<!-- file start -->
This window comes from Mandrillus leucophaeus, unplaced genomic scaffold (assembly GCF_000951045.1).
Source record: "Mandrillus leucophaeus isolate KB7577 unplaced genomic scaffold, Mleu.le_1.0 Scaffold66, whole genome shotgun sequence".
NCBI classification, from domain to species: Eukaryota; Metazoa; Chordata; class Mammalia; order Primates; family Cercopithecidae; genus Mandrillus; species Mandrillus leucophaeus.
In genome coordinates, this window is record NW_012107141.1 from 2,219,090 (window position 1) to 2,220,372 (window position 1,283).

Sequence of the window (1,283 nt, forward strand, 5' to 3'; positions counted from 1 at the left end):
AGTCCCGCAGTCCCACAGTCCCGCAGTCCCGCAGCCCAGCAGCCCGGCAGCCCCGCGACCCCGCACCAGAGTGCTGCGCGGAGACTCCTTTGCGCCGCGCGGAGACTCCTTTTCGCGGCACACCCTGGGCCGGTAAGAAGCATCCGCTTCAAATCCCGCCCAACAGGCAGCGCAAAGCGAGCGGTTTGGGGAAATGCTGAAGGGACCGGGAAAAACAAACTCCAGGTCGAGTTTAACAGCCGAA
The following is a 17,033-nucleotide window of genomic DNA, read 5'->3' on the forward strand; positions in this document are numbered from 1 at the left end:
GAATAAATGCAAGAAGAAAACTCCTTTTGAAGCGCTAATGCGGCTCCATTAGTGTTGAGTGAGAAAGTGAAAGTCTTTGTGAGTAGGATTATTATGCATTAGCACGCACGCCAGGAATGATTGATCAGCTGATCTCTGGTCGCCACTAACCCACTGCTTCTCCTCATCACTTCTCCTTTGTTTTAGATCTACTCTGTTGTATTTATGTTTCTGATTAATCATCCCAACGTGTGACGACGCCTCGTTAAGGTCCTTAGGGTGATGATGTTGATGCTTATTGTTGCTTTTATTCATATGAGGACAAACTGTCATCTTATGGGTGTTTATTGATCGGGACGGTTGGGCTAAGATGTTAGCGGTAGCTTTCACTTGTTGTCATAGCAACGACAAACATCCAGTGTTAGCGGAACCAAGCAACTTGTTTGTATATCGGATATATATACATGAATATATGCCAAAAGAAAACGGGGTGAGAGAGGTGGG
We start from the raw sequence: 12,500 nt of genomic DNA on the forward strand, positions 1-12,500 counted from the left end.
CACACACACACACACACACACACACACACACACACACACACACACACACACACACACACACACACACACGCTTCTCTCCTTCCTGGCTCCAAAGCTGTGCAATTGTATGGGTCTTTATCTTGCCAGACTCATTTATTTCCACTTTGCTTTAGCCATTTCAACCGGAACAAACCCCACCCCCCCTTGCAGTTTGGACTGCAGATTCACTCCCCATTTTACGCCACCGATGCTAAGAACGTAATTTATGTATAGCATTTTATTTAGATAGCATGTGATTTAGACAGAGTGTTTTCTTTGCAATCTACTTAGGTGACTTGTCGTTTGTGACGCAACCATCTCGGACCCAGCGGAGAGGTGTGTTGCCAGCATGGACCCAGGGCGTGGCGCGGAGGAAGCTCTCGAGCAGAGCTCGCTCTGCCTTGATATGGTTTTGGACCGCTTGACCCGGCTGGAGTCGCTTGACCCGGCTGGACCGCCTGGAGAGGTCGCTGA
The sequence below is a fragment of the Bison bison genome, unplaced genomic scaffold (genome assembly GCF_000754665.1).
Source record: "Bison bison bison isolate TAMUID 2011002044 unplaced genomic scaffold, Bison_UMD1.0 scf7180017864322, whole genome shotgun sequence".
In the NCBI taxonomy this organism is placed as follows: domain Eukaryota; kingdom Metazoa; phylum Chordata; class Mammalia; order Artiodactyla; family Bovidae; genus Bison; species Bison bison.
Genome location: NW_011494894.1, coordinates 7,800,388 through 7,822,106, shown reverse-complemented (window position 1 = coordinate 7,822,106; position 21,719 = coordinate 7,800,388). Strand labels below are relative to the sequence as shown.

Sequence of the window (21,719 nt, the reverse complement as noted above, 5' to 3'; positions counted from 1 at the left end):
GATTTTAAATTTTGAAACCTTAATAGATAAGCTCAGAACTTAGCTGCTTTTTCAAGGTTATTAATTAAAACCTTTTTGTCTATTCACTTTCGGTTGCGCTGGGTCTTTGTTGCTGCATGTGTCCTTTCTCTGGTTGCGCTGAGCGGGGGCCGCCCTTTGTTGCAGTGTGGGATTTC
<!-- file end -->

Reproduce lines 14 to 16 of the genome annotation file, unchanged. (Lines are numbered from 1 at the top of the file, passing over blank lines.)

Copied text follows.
Genome location: NW_011494894.1, coordinates 7,800,388 through 7,822,106, shown reverse-complemented (window position 1 = coordinate 7,822,106; position 21,719 = coordinate 7,800,388). Strand labels below are relative to the sequence as shown.

Sequence of the window (21,719 nt, the reverse complement as noted above, 5' to 3'; positions counted from 1 at the left end):
GATTTTAAATTTTGAAACCTTAATAGATAAGCTCAGAACTTAGCTGCTTTTTCAAGGTTATTAATTAAAACCTTTTTGTCTATTCACTTTCGGTTGCGCTGGGTCTTTGTTGCTGCATGTGTCCTTTCTCTGGTTGCGCTGAGCGGGGGCCGCCCTTTGTTGCAGTGTGGGATTTC